and usability with safety and with dignity for all people - regardless
of degree of mobility, sight, hearing or age - to public facilities
built by man.
It encompasses publicly and privately owned buildings and places but
it's not merely making here and there a ramp or a room and an accessible
Rather: “All key parts of buildings for public use in day-to-day
life”, toilets and wash facilities in particular, should be constructed
in accordance with ‘design requirements and standards’ that are already
specified in the gazetted regulations.
We often see increasing number of people becoming unexpectedly and
unwontedly prisoners in their own ‘sweet homes'.
For some it is the on-set of old age. For others - still young and
active - it is the debilitating situations that come and (may or may
not) go with accidents and medical conditions. Some may even be worsened
by medications or loss of opportunities and/or stress.
Everyone needs buildings and facilities that are age-friendly and a
joy rather than a trial to use. None of us likes to have the bitter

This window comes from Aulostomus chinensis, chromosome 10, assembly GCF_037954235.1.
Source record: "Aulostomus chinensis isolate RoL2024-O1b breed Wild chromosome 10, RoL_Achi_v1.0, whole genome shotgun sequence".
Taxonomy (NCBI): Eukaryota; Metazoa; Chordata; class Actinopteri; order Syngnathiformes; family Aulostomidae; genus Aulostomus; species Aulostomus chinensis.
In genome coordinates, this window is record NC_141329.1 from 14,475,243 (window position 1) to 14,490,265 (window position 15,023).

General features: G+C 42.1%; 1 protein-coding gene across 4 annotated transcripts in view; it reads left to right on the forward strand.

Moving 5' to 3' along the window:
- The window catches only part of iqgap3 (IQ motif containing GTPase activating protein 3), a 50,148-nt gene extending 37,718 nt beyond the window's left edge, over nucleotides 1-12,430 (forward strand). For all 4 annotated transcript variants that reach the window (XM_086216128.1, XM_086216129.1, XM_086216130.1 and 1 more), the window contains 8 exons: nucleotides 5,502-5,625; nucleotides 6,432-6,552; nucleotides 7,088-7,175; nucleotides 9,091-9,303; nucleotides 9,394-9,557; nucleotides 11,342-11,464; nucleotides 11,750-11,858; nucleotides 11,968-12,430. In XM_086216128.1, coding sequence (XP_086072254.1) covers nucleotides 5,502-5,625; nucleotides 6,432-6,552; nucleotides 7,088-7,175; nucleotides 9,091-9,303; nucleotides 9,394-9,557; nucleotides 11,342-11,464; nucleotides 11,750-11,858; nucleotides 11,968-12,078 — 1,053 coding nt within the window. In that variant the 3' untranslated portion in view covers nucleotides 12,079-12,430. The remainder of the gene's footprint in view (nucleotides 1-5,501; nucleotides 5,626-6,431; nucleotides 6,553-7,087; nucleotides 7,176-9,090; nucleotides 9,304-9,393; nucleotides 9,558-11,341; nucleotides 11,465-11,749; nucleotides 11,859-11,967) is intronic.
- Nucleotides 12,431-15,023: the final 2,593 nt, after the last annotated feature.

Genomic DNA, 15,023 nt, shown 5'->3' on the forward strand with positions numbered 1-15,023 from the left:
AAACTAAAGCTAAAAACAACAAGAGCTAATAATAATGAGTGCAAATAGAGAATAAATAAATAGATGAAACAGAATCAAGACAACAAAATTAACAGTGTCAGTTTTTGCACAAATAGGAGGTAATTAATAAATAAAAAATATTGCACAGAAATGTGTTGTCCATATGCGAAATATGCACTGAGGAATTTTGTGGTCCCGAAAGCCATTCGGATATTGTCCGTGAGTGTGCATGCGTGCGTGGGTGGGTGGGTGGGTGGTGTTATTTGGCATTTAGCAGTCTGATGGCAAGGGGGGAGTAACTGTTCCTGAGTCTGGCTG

experiences of being incapacitated or marginalised yet by ‘others’ still
continue to design environments that ‘we’ have to live in.
Open your eyes
Sri Lanka has the fastest ageing population in our region and soon
almost 17 percent will be over 65.
An estimated 20 percent of Sri Lanka's voting population - i.e. 4
million - has diverse ability often with restricted eye sight and
Here we talk of a wide range of people inclusive of the elderly and,
those traveling with children in prams, convalescing, living with
numerous debilitating medical conditions (that often go unnoticed),
using wheelchairs, sticks and frames and often even the pregnant.
In day-to-day life, still, tens of thousands of people with